• I haven’t had much time with these devices, but I was given a strong impression that moving in these VR games wouldn’t be much of an issue. I mean, is it really that hard to just play like we’re used to with KB+M or controllers? All these other motion solutions sound really cool and help create even more immersive experiences but I don’t think they’re a requirement to make VR fun.

    • I dunno, apparently if your hindbrain believes that your body is meant to be moving under its own power when it’s not, it creates all kinds of dissonance. People doing the roller-coaster thing have reported feeling the sensation of movement, just as if they were on the roller-coaster. The brain doesn’t always need a lot of convincing (like that weird experiment where you can obscure peoples’ hands and mimic sensations on a visible, nearby dummy hand, then mutilate the dummy to generate real pain sensations). Moving around in a vehicle is fine, but when it gets tooooo personal, too close but still too far – like we think our legs are moving when they’re not – then the brain starts to say, “Hang on, wtf?” and that conflict is unsettling. It’s like the uncanny valley of motion.

      • Yeah I respect that and many of the accounts of using the Oculus et. al. mention that feeling. I dunno, I just think we’d all get ‘used’ to it after a while. Especially enthusiast gamers like us, I mean you know how we’re can like jump in straight away with a KB+M or controller and play? Yet when you hand it over to a non-gamer they struggle for a while?
        I reckon that’s what it’ll be like; especially since almost all the software library for VR in the first year or so will be regular screen games patched/modded to run on it.

        • It’s a good point. I’ve tried to get my Mum playing Portal, just working on really, really, really basic testing chambers and it was a surprise to me that the greatest difficulty she’s had isn’t at all with the puzzles and the portal gun, but with the very CONCEPT of pretending to navigate a 3D space from a 2D screen. Back, forward, up, down, they mean nothing.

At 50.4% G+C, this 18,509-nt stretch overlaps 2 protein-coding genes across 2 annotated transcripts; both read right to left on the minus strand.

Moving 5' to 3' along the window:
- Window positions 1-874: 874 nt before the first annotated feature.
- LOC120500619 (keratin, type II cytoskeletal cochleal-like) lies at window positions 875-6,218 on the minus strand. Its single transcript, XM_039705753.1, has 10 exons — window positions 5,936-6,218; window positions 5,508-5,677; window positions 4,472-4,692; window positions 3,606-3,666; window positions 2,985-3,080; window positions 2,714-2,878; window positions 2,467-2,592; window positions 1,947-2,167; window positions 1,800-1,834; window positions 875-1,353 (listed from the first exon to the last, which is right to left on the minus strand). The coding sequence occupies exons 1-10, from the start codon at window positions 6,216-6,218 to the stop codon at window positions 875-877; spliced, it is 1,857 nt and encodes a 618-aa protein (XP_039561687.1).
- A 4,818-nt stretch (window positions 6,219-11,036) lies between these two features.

But that hurdle only took I dunno… a couple hours to overcome. This VR stuff seems to tap into something much more primal.

          Personally, I’m pretty sure I was bred to be the perfect mech pilot and will adapt to VR perfectly – just as I had better be able to synch with my thought-controlled mech when the Japanese government/resistance asks me to. But realistically… I dunno.

  • The Pope said gays where just a faze for the human race and look how wrong he his. As in just because some one says I won’t be big after a while relax, it could be the next big thing for years to come. It’s more of a matter of lets find out then speculation. Look into the future but if you look to far you won’t see a point.

  • I think most of us know what we’re signing up for.
    We’ll be sitting on the couch in the real world, so games where you’re seated will feel the most natural.
    Unfortunately FPS shooters will have it tough for a while.

    Driving, flying & Lakituing.
    Wheel, flight stick & gamepad.

    My game room is ready.

    • There is a VR locomotion platform that has had 15000+ people try it out; walking, running, spinning around, with no sim sickness and six platforms are presently on tour in the USA gaining more users very month. So it can be done, but great care has been taken to make use of the platform intuitive and autonomous. Autonomous means you do not need to think about walking or running. This platform works with any FP WSAD game.